Coastal Bio-Optical Properties Derived from Empirical Line Calibration of Aircraft and UAV Remote Sensing Imagery

David Lewis1, Richard W Gould Jr2, Geoffrey B Smith3 and David Miller3, (1)US Naval Research Laboratory, Ocean Sciences Division, Stennis Space Center, MS, United States, (2)US Naval Research Laboratory, Stennis Space Center, MS, United States, (3)Naval Research Laboratory, Remote Sensing, Washington, DC, United States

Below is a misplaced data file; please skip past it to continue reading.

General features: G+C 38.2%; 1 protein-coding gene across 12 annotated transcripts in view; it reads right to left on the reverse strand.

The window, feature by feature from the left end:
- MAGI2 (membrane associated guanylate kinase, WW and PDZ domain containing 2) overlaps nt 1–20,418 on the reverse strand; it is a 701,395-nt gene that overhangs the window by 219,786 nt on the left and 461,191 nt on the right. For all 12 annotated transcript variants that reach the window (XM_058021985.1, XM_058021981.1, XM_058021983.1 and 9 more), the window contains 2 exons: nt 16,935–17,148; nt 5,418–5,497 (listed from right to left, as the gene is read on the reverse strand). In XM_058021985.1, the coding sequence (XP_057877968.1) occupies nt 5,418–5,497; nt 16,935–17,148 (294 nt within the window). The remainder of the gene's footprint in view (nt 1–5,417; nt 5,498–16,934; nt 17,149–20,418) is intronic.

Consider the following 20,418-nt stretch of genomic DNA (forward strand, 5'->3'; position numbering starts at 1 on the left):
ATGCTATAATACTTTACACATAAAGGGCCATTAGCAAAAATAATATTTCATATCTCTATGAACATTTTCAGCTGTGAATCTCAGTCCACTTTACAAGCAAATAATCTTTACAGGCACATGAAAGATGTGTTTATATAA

A field experiment was conducted during Spring, 2018 in the Mississippi Sound to study coastal ocean front features resulting from opposing wind and tidal forces. One such front was observed on April 5, 2018. Hyperspectral remote sensing imagery was collected with a microSHINE sensor mounted on an aircraft and a Headwall Nano-Hyperspec sensor mounted on an Unmanned Aerial Vehicle (UAV). Prior to deployment, the microSHINE sensor was calibrated to radiance units with an integrating sphere. However, the aircraft measurements contain both water-leaving radiance and atmospheric path radiance components, so atmospheric correction is required to isolate the water spectra. Coincident with the overflights, we collected water reflectance spectra at specific locations near the front using an Analytical Spectral Devices (ASD) hand-held spectroradiometer on board a small vessel. An Empirical Line Calibration (ELC) was performed by pairing radiance values from the microSHINE imagery and collocated ASD reflectance values. This generated a linear equation to convert all the microSHINE radiance values to reflectance values, effectively removing the atmospheric signal. The atmospherically corrected reflectance images were then convolved to the relative response function of the VIIRS sensor and input into the Naval Research Laboratory Automated Processing System which generates standard bio-optical products (chlorophyll, absorption and backscattering coefficients). The UAV scenes did not cover the locations of the ASD spectra collection. So, the microSHINE reflectance scenes were then used as source data to pair with corresponding hyperspectral drone scenes and the ELC process was used again to convert the drone data to remote sensing reflectance values. The bio-optical products generated from the microSHINE and UAV hyperspectral were used to investigate in-water characteristics on both sides of the front.